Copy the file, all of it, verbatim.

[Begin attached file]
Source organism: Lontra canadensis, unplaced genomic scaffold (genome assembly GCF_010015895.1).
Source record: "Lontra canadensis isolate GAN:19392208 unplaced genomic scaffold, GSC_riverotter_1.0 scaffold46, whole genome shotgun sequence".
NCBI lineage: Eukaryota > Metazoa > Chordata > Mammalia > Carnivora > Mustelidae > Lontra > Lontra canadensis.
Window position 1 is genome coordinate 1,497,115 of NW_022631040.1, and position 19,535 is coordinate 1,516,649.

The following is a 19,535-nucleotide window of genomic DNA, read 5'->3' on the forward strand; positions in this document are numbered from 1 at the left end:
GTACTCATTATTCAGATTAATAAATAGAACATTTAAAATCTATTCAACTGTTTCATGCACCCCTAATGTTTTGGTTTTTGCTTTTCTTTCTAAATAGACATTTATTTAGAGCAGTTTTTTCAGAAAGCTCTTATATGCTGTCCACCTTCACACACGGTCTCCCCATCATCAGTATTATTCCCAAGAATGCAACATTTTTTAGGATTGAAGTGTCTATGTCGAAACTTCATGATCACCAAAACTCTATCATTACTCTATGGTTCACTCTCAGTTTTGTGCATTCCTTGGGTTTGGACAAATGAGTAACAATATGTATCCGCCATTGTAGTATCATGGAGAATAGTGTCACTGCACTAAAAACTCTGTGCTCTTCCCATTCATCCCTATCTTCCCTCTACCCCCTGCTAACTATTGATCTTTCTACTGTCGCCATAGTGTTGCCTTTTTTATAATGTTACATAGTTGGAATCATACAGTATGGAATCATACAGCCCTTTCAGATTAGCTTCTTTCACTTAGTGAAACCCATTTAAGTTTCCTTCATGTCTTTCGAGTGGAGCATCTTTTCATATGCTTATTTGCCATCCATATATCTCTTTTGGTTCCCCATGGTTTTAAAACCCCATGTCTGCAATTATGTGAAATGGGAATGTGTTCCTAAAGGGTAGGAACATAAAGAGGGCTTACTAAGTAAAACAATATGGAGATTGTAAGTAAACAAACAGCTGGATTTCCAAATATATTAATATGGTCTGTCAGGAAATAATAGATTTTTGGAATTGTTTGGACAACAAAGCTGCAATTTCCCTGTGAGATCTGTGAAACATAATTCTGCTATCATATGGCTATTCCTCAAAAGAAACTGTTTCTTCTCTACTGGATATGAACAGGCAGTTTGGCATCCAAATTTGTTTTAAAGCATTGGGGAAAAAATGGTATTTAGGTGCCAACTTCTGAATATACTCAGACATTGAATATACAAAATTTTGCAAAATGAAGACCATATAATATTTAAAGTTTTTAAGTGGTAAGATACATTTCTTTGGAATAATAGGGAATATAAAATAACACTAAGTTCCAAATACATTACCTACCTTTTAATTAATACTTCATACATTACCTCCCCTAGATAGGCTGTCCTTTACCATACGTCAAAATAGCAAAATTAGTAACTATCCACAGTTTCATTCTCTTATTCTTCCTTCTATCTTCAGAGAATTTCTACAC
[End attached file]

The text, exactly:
Source organism: Lontra canadensis, unplaced genomic scaffold (genome assembly GCF_010015895.1).
Source record: "Lontra canadensis isolate GAN:19392208 unplaced genomic scaffold, GSC_riverotter_1.0 scaffold46, whole genome shotgun sequence".
NCBI lineage: Eukaryota > Metazoa > Chordata > Mammalia > Carnivora > Mustelidae > Lontra > Lontra canadensis.
Window position 1 is genome coordinate 1,497,115 of NW_022631040.1, and position 19,535 is coordinate 1,516,649.

The following is a 19,535-nucleotide window of genomic DNA, read 5'->3' on the forward strand; positions in this document are numbered from 1 at the left end:
GTACTCATTATTCAGATTAATAAATAGAACATTTAAAATCTATTCAACTGTTTCATGCACCCCTAATGTTTTGGTTTTTGCTTTTCTTTCTAAATAGACATTTATTTAGAGCAGTTTTTTCAGAAAGCTCTTATATGCTGTCCACCTTCACACACGGTCTCCCCATCATCAGTATTATTCCCAAGAATGCAACATTTTTTAGGATTGAAGTGTCTATGTCGAAACTTCATGATCACCAAAACTCTATCATTACTCTATGGTTCACTCTCAGTTTTGTGCATTCCTTGGGTTTGGACAAATGAGTAACAATATGTATCCGCCATTGTAGTATCATGGAGAATAGTGTCACTGCACTAAAAACTCTGTGCTCTTCCCATTCATCCCTATCTTCCCTCTACCCCCTGCTAACTATTGATCTTTCTACTGTCGCCATAGTGTTGCCTTTTTTATAATGTTACATAGTTGGAATCATACAGTATGGAATCATACAGCCCTTTCAGATTAGCTTCTTTCACTTAGTGAAACCCATTTAAGTTTCCTTCATGTCTTTCGAGTGGAGCATCTTTTCATATGCTTATTTGCCATCCATATATCTCTTTTGGTTCCCCATGGTTTTAAAACCCCATGTCTGCAATTATGTGAAATGGGAATGTGTTCCTAAAGGGTAGGAACATAAAGAGGGCTTACTAAGTAAAACAATATGGAGATTGTAAGTAAACAAACAGCTGGATTTCCAAATATATTAATATGGTCTGTCAGGAAATAATAGATTTTTGGAATTGTTTGGACAACAAAGCTGCAATTTCCCTGTGAGATCTGTGAAACATAATTCTGCTATCATATGGCTATTCCTCAAAAGAAACTGTTTCTTCTCTACTGGATATGAACAGGCAGTTTGGCATCCAAATTTGTTTTAAAGCATTGGGGAAAAAATGGTATTTAGGTGCCAACTTCTGAATATACTCAGACATTGAATATACAAAATTTTGCAAAATGAAGACCATATAATATTTAAAGTTTTTAAGTGGTAAGATACATTTCTTTGGAATAATAGGGAATATAAAATAACACTAAGTTCCAAATACATTACCTACCTTTTAATTAATACTTCATACATTACCTCCCCTAGATAGGCTGTCCTTTACCATACGTCAAAATAGCAAAATTAGTAACTATCCACAGTTTCATTCTCTTATTCTTCCTTCTATCTTCAGAGAATTTCTACAC